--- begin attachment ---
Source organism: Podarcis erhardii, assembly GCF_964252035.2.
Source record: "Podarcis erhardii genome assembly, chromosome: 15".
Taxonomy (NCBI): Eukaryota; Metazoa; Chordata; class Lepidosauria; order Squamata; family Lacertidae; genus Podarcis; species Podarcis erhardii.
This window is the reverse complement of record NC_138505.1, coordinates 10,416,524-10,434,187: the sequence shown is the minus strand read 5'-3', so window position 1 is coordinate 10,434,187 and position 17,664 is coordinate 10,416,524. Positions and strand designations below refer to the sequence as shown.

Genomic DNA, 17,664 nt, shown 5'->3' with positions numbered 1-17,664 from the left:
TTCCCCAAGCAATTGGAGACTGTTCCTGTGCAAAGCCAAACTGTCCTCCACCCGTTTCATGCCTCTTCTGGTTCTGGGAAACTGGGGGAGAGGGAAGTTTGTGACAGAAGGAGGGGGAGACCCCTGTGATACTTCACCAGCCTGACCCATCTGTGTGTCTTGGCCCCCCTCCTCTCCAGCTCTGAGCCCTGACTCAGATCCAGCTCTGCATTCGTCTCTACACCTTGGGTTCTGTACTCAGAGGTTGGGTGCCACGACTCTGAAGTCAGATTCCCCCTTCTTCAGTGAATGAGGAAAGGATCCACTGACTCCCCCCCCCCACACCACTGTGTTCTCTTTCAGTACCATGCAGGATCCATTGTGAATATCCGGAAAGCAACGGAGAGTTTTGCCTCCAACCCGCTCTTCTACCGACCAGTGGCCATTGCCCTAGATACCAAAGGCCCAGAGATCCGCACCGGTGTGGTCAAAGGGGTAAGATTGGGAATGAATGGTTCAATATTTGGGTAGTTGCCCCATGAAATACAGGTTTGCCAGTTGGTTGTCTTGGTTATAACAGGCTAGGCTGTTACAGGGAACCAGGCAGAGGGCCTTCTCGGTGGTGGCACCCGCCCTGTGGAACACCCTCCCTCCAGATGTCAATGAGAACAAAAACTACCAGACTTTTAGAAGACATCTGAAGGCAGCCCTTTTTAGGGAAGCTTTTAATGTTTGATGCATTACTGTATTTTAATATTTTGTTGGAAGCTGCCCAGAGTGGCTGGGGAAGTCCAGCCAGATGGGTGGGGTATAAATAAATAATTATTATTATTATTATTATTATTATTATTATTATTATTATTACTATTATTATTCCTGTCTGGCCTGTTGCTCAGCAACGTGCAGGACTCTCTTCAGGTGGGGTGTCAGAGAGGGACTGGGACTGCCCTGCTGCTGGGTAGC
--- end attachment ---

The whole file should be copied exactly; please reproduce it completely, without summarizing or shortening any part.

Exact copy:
Source organism: Podarcis erhardii, assembly GCF_964252035.2.
Source record: "Podarcis erhardii genome assembly, chromosome: 15".
Taxonomy (NCBI): Eukaryota; Metazoa; Chordata; class Lepidosauria; order Squamata; family Lacertidae; genus Podarcis; species Podarcis erhardii.
This window is the reverse complement of record NC_138505.1, coordinates 10,416,524-10,434,187: the sequence shown is the minus strand read 5'-3', so window position 1 is coordinate 10,434,187 and position 17,664 is coordinate 10,416,524. Positions and strand designations below refer to the sequence as shown.

Genomic DNA, 17,664 nt, shown 5'->3' with positions numbered 1-17,664 from the left:
TTCCCCAAGCAATTGGAGACTGTTCCTGTGCAAAGCCAAACTGTCCTCCACCCGTTTCATGCCTCTTCTGGTTCTGGGAAACTGGGGGAGAGGGAAGTTTGTGACAGAAGGAGGGGGAGACCCCTGTGATACTTCACCAGCCTGACCCATCTGTGTGTCTTGGCCCCCCTCCTCTCCAGCTCTGAGCCCTGACTCAGATCCAGCTCTGCATTCGTCTCTACACCTTGGGTTCTGTACTCAGAGGTTGGGTGCCACGACTCTGAAGTCAGATTCCCCCTTCTTCAGTGAATGAGGAAAGGATCCACTGACTCCCCCCCCCCACACCACTGTGTTCTCTTTCAGTACCATGCAGGATCCATTGTGAATATCCGGAAAGCAACGGAGAGTTTTGCCTCCAACCCGCTCTTCTACCGACCAGTGGCCATTGCCCTAGATACCAAAGGCCCAGAGATCCGCACCGGTGTGGTCAAAGGGGTAAGATTGGGAATGAATGGTTCAATATTTGGGTAGTTGCCCCATGAAATACAGGTTTGCCAGTTGGTTGTCTTGGTTATAACAGGCTAGGCTGTTACAGGGAACCAGGCAGAGGGCCTTCTCGGTGGTGGCACCCGCCCTGTGGAACACCCTCCCTCCAGATGTCAATGAGAACAAAAACTACCAGACTTTTAGAAGACATCTGAAGGCAGCCCTTTTTAGGGAAGCTTTTAATGTTTGATGCATTACTGTATTTTAATATTTTGTTGGAAGCTGCCCAGAGTGGCTGGGGAAGTCCAGCCAGATGGGTGGGGTATAAATAAATAATTATTATTATTATTATTATTATTATTATTATTATTATTATTACTATTATTATTCCTGTCTGGCCTGTTGCTCAGCAACGTGCAGGACTCTCTTCAGGTGGGGTGTCAGAGAGGGACTGGGACTGCCCTGCTGCTGGGTAGC